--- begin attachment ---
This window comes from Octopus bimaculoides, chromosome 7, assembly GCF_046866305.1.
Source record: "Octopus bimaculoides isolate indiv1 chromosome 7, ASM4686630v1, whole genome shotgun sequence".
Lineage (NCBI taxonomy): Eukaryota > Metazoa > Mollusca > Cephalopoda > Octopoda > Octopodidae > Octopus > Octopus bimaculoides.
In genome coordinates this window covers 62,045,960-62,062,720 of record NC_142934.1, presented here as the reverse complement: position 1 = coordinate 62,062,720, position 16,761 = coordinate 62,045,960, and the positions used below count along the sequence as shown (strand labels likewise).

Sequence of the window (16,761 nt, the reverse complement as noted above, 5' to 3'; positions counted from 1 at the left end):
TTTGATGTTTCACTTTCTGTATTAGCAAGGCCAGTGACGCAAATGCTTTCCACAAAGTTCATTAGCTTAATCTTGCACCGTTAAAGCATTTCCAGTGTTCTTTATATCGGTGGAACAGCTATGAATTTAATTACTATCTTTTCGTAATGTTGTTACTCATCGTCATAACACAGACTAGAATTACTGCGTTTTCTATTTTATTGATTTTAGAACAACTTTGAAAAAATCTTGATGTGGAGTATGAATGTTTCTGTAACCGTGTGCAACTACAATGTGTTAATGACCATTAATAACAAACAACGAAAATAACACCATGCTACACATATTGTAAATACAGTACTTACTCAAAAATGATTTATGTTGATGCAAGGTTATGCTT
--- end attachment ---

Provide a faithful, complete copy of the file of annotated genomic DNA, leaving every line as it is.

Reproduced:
This window comes from Octopus bimaculoides, chromosome 7, assembly GCF_046866305.1.
Source record: "Octopus bimaculoides isolate indiv1 chromosome 7, ASM4686630v1, whole genome shotgun sequence".
Lineage (NCBI taxonomy): Eukaryota > Metazoa > Mollusca > Cephalopoda > Octopoda > Octopodidae > Octopus > Octopus bimaculoides.
In genome coordinates this window covers 62,045,960-62,062,720 of record NC_142934.1, presented here as the reverse complement: position 1 = coordinate 62,062,720, position 16,761 = coordinate 62,045,960, and the positions used below count along the sequence as shown (strand labels likewise).

Sequence of the window (16,761 nt, the reverse complement as noted above, 5' to 3'; positions counted from 1 at the left end):
TTTGATGTTTCACTTTCTGTATTAGCAAGGCCAGTGACGCAAATGCTTTCCACAAAGTTCATTAGCTTAATCTTGCACCGTTAAAGCATTTCCAGTGTTCTTTATATCGGTGGAACAGCTATGAATTTAATTACTATCTTTTCGTAATGTTGTTACTCATCGTCATAACACAGACTAGAATTACTGCGTTTTCTATTTTATTGATTTTAGAACAACTTTGAAAAAATCTTGATGTGGAGTATGAATGTTTCTGTAACCGTGTGCAACTACAATGTGTTAATGACCATTAATAACAAACAACGAAAATAACACCATGCTACACATATTGTAAATACAGTACTTACTCAAAAATGATTTATGTTGATGCAAGGTTATGCTT